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Table 1. Clustering method description.
Table 1. Clustering method description.
Clustering AlgorithmClass of AlgorithmExample of Application to Seasonal Physical Activity Data
k-meansPartitioningYearly activity behaviours are partitioned into a predefined number of clusters, minimising within cluster difference (within cluster sum of squares) and maximising between cluster difference. Initially randomly positioned centroids are used and each year of activity behaviour assigned to its nearest centroid, the mean of the centroids is calculated and the process is iteratively repeated until the centroids do not change [30]. These are then the defined clusters.
Initially each unique year of activity behaviour is treated as its own cluster, the most similar clusters are then grouped together to form larger clusters. The point at which we chose to stop cluster merging and examine the remaining cluster is determined using a dendrogram.
Table 2. Model evaluation metrics for yearlong physical activity step behaviours.
Table 2. Model evaluation metrics for yearlong physical activity step behaviours.
Validation MetricSeasonal Physical Activity Behaviour ClustersWeekly Physical Activity Behaviour Clusters
Mutual Information score (MI)0.9920.879
Adjusted mutual information score (AMI)0.5690.523
Adjusted Rand Index (ARI)0.5770.413
Table 3. Demographic characteristics of k-means yearlong physical activity behaviour clusters. Bold font indicates a statistically significant associating, significantly higher proportions are shaded grey.
Table 3. Demographic characteristics of k-means yearlong physical activity behaviour clusters. Bold font indicates a statistically significant associating, significantly higher proportions are shaded grey.
Cluster DescriptionNumber of UsersProportion ofpMean Age
Female UsersMale Users
Active spring starter26798.678.810.73041.46
Active yearlong25628.288.440.68641.48
Demotivated spring starter467115.9112.57<0.0538.49
Highly active yearlong11323.314.93<0.0542.21
Moderately active yearlong394713.3211.06<0.0540.22
Motivated spring starter531518.3113.58<0.0539.74
Table 4. Gender and activity behaviour characteristics of k-means weekly physical activity behaviour clusters. Bold font indicates a statistically significant associating, significantly higher proportions are shaded grey.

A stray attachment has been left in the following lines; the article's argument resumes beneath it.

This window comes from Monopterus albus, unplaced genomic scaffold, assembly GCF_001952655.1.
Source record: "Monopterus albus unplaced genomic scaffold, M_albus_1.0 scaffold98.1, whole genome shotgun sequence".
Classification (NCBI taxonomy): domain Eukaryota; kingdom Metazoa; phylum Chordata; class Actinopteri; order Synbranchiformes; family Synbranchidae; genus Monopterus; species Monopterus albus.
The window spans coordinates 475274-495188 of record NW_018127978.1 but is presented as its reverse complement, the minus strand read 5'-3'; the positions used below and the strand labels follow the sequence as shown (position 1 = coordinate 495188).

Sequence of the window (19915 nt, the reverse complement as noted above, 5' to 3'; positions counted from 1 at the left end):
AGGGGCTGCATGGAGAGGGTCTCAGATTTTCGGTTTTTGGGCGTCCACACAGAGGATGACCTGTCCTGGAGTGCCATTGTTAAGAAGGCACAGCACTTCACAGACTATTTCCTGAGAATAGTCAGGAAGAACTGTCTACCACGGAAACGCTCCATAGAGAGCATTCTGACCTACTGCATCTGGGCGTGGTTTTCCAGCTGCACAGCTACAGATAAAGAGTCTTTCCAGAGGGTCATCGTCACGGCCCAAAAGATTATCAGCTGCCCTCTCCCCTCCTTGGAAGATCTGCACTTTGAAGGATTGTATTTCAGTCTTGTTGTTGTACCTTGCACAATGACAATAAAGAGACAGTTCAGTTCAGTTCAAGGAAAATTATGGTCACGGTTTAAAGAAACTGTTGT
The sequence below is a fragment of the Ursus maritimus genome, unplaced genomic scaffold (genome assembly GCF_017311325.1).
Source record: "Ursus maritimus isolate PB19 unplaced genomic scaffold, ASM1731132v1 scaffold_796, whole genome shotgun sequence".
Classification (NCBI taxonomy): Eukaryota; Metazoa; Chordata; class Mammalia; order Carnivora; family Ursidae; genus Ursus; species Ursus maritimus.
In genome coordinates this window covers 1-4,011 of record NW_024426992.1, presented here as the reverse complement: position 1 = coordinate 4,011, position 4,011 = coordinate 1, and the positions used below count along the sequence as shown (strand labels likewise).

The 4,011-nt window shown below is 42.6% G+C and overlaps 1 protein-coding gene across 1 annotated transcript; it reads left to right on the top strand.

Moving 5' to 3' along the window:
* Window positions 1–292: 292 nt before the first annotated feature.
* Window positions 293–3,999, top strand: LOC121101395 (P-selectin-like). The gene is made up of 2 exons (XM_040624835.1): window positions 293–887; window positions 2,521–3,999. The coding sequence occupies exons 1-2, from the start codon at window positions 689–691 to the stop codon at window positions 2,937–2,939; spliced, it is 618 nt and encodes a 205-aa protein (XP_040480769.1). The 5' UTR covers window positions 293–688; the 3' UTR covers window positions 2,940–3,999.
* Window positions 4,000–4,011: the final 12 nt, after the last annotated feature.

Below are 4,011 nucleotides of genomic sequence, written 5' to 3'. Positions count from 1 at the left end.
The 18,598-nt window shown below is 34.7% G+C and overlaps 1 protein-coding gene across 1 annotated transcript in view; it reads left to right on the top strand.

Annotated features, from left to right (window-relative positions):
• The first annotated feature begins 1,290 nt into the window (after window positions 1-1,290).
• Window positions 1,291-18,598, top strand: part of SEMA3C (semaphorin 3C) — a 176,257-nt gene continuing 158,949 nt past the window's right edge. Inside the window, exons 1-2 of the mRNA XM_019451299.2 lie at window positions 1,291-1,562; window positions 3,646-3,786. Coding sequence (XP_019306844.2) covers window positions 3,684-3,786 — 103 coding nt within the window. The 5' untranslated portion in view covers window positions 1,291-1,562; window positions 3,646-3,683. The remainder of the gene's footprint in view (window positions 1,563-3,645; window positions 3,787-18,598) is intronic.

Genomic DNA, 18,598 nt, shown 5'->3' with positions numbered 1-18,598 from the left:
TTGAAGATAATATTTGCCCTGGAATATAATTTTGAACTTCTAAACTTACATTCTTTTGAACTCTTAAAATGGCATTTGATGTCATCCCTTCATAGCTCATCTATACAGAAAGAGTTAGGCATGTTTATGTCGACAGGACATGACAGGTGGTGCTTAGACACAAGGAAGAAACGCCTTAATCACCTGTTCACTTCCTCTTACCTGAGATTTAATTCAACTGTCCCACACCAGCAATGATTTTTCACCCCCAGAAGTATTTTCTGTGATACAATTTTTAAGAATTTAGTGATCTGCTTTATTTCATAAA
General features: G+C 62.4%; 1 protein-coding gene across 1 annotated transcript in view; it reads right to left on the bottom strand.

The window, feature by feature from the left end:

Table 4. Gender and activity behaviour characteristics of k-means weekly physical activity behaviour clusters. Bold font indicates a statistically significant associating, significantly higher proportions are shaded grey.
Cluster DescriptionNumber of
User Weeks
Proportion of Weeks
Recorded by
Active Weekend Warriors140,40013.2813.160.160
Consistently highly active61,5685.257.8<0.001
Consistently somewhat active269,05626.8320.37<0.001
Consistent Low Activity251,16021.8830.18<0.001
Weekday active133,16712.4712.93<0.001
Weekday moderately active203,85020.2915.56<0.001
Table 5. Physical activity characteristics of weekly physical activity behaviour clusters.
Table 5. Physical activity characteristics of weekly physical activity behaviour clusters.
Cluster DescriptionAverage Number of Activities Undertaken per WeekAverage Number of Different Activity Types UndertakenAverage Active Minutes per WeekProportion of Cluster Weeks Meeting MVPA Guidelines *
Active Weekend Warriors9.461.4107.719.9%
Consistently highly active17.51.9303.842.3%
Consistently somewhat active7.
Consistent Low Activity4.21.2145.628.1%
Weekday active11.21.5137.223.5%
Weekday moderately active8.41.372.613.7%
* 150 min of moderate to vigorous physical activity as recommended by the WHO.
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Pontin, F.; Lomax, N.; Clarke, G.; Morris, M.A. Characterisation of Temporal Patterns in Step Count Behaviour from Smartphone App Data: An Unsupervised Machine Learning Approach. Int. J. Environ. Res. Public Health 2021, 18, 11476.

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Pontin F, Lomax N, Clarke G, Morris MA. Characterisation of Temporal Patterns in Step Count Behaviour from Smartphone App Data: An Unsupervised Machine Learning Approach. International Journal of Environmental Research and Public Health. 2021; 18(21):11476.

Chicago/Turabian Style

Pontin, Francesca, Nik Lomax, Graham Clarke, and Michelle A. Morris. 2021. "Characterisation of Temporal Patterns in Step Count Behaviour from Smartphone App Data: An Unsupervised Machine Learning Approach" International Journal of Environmental Research and Public Health 18, no. 21: 11476.